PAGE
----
Cooler temperatures, higher humidity and reduced winds have helped crews battling the 1851-acre Corral Fire, just North of Helena.
About 200 firefighters now have the fire 35 percent contained with the help of four helicopters, 2 air tankers and 14 fire engines.
The fire burned to the South and East late Tuesday afternoon, but there have been no injuries and no additional structures have been lost.
Lewis and Clark County Sheriff Leo Dutton has announced that residents evacuated from homes on both sides of Green Meadow Drive, south of Norris Road, may now return to their homes.
Residents north of Norris Road were allowed to return earlier Wednesday afternoon.. Residents should stay prepared to evacuate again if the fire situation changes.
Sheriff Dutton has announced that the Corral Fire started when a homeowner activated a burn permit on June 23. He put the fire out after burning debris and monitored it for several hours, but it reignited on June 25. Dutton has not released the homeowner’s name but said he is “extremely sorrowful.”
Firefighters are making progress, but officials are still being cautious because of the unpredictable nature of the blaze.
“We were the first engine on scene so we’ve been here going on our third day,” said DNRC Helena Unit Senior Engine Boss Steve Tappe.
When the winds around the fire have been kicking up, they’ve been changing directions. And the Scratchgravel Hills are really steep in places.
“When you add the influence of the terrain and the fact that much of it is difficult to reach, it just compounds our problems,” Tappe said.
And that’s before you count the human factors. Crews have to go through training to deal psychologically with fighting fire right around people’s homes.
“At times it can make you want to take more risks than you would take to save a field or a tree or something like that and so that’s something we have to battle within ourselves,” Tappe said.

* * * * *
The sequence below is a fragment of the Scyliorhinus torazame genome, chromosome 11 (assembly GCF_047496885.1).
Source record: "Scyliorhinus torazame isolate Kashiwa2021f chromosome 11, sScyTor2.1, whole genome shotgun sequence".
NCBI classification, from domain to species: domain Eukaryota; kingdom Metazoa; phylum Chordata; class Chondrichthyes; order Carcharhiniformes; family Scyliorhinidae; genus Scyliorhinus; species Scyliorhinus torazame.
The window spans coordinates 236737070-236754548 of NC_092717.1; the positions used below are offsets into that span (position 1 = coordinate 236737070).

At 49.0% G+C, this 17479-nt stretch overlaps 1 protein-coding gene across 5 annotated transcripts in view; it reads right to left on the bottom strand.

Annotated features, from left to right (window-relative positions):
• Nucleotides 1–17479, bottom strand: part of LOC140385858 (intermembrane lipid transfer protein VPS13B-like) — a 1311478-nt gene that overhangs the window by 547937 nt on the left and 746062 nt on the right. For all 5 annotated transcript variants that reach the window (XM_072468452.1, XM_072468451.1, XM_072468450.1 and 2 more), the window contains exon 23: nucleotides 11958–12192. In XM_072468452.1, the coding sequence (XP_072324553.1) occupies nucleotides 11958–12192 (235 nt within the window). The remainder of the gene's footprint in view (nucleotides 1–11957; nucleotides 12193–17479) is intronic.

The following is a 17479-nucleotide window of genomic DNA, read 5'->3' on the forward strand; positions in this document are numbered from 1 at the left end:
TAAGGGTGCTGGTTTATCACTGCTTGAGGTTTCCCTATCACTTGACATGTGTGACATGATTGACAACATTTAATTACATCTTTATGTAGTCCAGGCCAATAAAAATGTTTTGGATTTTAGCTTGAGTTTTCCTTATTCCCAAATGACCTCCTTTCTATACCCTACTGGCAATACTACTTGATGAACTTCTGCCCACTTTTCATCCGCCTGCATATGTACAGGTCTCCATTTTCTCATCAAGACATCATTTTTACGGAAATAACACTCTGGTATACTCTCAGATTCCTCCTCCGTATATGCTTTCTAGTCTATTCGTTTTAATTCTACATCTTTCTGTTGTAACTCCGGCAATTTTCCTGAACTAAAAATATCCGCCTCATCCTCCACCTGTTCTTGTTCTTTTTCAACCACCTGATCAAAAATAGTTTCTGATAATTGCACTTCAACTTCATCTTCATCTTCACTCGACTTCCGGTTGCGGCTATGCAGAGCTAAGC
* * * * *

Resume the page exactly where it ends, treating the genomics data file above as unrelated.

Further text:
Meanwhile, on the South side of the Scratchgravel Hills, some homeowners within the evacuation area have yet to leave. 67-year-old Gary Nettleton is stacking wood to work on his back deck.
“I got my eye on this here over here,” he said pointing at the hillside by his house.. “I got my stuff ready to go. And if I have to go, I’m gonna run.”
He figures he has an hour to leave if he sees flames crest the hill.
Incident Command trainee with the Helena National Forest Brett Beagley says it’s a good thing Nettleton set a definite trigger point to leave. But he suggests it’s better to leave when asked.
“Humans in emergency situations can be unpredictable,” Beagley said. “And then if they were to wait too long, they add a factor of danger to all our firefighting and law enforcement officials in the smoke and the heat of the battle.”
And then we have the animal factor.
Evacuees have been bringing some of their pets to the Lewis and Clark County Fairgrounds.
Steve Sampson owns a kennel called Canine Condo on Norris Road, near the fire. Officials told him the business was safe on Tuesday.
He didn’t want to take chances and brought his animals out to the fairgrounds.
“We had 40 dogs and 10 cats we were boarding for people while they were on vacation,” Sampson said.
Helicopters continue circling the Corral Fire, continuously dumping water.
2 Air Tankers have been working the blaze too.
The hope is the fire continues to become more manageable so the scarce resources can be diverted to the other larger wildfires burning across the state.
Sheriff Dutton warns people in the area of the fire that the blaze has exposed about 15 abandoned mine shafts. He warned everyone to stay away from them for their own safety.
Click the link below to see the current topographic map of the fire.